There are many accounts on the impressiveness of statira sulphur migration, when the butterflies can be seen flying in very large groups.[4][11] Evolutionarily, migration poses an increased risk of death during the move. Thus, the benefit of moving to a new location must outweigh the risks of migration. To facilitate migration, statira sulphur have evolved several mechanisms to ensure they fly to the correct destination.[9] Much research has been done on the statira sulphur for its ability to adjust its direction of migration under windy conditions.[5][9][14] A study conducted in Panama demonstrated that Aphrissa statira loses its navigational capacity when exposed to a strong magnetic field, suggesting it uses the Earth's magnetic field to navigate.[9] When experimentally exposed to strong magnetic fields, their orientation of migration was more dispersed. When experimentally exposed to a reversed magnetic field, the butterflies tended to orient themselves for migration in the opposite direction as they normally would. Together these findings demonstrate that the species uses the earth's magnetic field to help orient their migration.[9] This is consistent with several species of migratory birds which also use the earth's magnetic field to differentiate the direction of the equator and the poles.[9] Additionally, in their migration, statira sulphur are also influenced by the direction of the sun and by the presence of landmarks.[9][14]


External links[edit]

Wikipedia:Wiki Ed/Washington University in St Louis/Behavioral Ecology (Fall)


  1. ^ "Statira Sulphur". Archived from the original on 2009-02-09. Retrieved 1 January 2010.
  2. ^ Catalogue of Life: 2009 Annual Checklist[permanent dead link]
  3. ^ a b Brock, James P.; Brock, Jim P.; Kaufman, Kenn (2003). Kaufman Field Guide to Butterflies of North America. Houghton Mifflin Harcourt. ISBN 978-0618768264.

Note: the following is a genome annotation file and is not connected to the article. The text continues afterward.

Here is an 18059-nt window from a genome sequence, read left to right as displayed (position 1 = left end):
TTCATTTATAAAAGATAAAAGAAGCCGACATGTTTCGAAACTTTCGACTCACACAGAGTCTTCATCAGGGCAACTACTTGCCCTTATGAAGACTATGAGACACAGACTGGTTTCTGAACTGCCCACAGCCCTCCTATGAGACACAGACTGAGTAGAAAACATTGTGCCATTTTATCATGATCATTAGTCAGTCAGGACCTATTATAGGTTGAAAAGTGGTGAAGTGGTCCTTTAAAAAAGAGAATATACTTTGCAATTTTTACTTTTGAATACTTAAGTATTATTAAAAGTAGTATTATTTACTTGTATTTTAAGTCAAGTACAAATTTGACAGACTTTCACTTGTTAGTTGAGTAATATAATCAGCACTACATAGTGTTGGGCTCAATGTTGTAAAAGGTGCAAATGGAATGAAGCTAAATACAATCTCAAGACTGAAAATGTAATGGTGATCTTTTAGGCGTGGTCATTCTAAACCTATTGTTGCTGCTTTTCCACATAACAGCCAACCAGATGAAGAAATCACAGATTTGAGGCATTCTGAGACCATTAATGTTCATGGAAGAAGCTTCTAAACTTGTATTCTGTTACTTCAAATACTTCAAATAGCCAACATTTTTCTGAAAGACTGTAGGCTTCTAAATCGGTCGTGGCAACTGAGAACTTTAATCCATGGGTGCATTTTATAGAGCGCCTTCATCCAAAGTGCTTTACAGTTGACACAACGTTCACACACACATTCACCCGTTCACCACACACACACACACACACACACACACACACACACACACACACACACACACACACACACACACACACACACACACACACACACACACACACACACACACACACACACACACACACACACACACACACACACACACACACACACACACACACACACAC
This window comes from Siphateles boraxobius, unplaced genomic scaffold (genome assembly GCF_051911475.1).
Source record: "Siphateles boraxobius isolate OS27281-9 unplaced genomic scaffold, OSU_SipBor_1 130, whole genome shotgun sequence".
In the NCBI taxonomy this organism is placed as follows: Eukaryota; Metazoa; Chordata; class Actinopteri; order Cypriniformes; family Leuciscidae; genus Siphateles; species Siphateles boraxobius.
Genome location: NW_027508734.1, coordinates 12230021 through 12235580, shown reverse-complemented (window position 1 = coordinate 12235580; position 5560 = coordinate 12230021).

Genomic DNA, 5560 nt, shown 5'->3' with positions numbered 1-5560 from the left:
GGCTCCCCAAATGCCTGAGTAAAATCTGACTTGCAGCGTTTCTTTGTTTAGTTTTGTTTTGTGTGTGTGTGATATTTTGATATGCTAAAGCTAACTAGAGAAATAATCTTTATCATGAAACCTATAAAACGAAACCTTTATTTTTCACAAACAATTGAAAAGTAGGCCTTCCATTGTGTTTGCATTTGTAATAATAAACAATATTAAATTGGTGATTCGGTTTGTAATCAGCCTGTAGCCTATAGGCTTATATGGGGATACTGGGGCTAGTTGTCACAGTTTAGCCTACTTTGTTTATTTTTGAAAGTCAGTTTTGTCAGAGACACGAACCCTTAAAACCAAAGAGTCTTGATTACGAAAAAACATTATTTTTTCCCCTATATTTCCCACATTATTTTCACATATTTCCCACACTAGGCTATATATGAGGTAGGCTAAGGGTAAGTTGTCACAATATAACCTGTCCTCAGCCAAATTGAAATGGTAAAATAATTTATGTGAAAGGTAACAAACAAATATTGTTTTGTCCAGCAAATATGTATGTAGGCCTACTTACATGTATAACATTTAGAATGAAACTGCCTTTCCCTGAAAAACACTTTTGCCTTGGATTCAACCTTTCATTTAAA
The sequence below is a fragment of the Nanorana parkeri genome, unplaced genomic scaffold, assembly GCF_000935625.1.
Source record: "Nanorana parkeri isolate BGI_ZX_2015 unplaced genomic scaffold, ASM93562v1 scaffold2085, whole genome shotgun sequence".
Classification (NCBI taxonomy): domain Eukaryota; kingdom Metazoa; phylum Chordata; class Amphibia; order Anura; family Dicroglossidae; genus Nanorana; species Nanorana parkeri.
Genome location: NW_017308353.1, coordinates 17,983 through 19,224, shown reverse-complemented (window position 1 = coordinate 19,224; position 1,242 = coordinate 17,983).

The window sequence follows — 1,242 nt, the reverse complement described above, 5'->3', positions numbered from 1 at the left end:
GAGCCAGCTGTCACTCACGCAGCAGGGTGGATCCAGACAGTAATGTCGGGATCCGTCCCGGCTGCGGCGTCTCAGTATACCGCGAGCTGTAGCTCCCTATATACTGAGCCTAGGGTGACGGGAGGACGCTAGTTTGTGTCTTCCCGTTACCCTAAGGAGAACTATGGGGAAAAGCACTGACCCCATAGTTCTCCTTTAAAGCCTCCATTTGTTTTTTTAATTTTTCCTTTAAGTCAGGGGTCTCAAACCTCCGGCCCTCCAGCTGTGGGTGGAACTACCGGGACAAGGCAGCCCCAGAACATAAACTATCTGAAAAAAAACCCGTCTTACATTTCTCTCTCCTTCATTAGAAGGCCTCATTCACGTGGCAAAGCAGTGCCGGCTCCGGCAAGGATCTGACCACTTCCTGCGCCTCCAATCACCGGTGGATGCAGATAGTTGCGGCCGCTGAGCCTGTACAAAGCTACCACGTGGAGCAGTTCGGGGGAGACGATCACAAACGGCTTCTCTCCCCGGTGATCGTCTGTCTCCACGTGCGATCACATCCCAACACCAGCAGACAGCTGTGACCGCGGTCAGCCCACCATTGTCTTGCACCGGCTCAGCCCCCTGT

4. ^ a b c d e f Godman, Frederick Du Cane; Salvin, Osbert (1901). Biologia Centrali-americana. Insecta. Lepidoptera-Rhopalocera ... editors.
  5. ^ a b c d e f g Askew, Richard; Stafford, Ann (2008-01-01). Butterflies of the Cayman Islands. BRILL. ISBN 9789004260870.
  6. ^ a b c d e f g h i adrianhoskins@hotmail.co.uk. "Butterflies of Amazonia - Aphrissa statira". www.learnaboutbutterflies.com. Retrieved 2017-10-25.
  7. ^ a b P. Brock, Jim; Kaufman, Kenn (2003). Butterflies of North America. New York, New York: Houghtin Mifflin Company. p. 76. ISBN 978-0-618-25400-2.
  8. ^ a b c d e f "Statira Sulphur Aphrissa statira (Cramer, 1777) | Butterflies and Moths of North America". www.butterfliesandmoths.org. Retrieved 2017-10-25.
  9. ^ a b c d e f g h i j Srygley, Robert B.; Evandro G. Oliveira; Andre J . Riveros (2005). "Experimental evidence for a magnetic sense in Neotropical migrating butterflies (Lepidoptera: Pieridae)" (PDF). The British Journal of Animal Behaviour. 71 (1): 183–191. doi:10.1016/j.anbehav.2005.04.013. ISSN 0003-3472. Archived from the original (PDF) on 2009-11-04.
  10. ^ "Species Aphrissa statira - Statira Sulphur - Hodges#4233 - BugGuide.Net". bugguide.net. Retrieved 2017-10-29.
  11. ^ a b c d Miller, Jeff C.; Janzen, Daniel H.; Hallwachs, Winifred (2007). 100 Butterflies and Moths: Portraits from the Tropical Forests of Costa Rica. Harvard University Press. ISBN 9780674023345.
  12. ^ "Statira Sulphur (Phoebis statira)". Nearctica. Archived from the original on 2008-07-20. Retrieved 2009-12-22.
  13. ^ de Araújo, L. D. A.; Quirino, Z. G. M.; Machado, I. C. (2014-09-01). "High specialisation in the pollination system of Mandevilla tenuifolia (J.C. Mikan) Woodson (Apocynaceae) drives the effectiveness of butterflies as pollinators". Plant Biology. 16 (5): 947–955. doi:10.1111/plb.12152. ISSN 1438-8677. PMID 24628969.
  14. ^ a b c Srygley, Robert B.; Oliveira, and Evandro G. (September 2001). "Sun Compass and Wind Drift Compensation in Migrating Butterflies". The Journal of Navigation. 54 (3): 405–417. doi:10.1017/S0373463301001448. ISSN 1469-7785.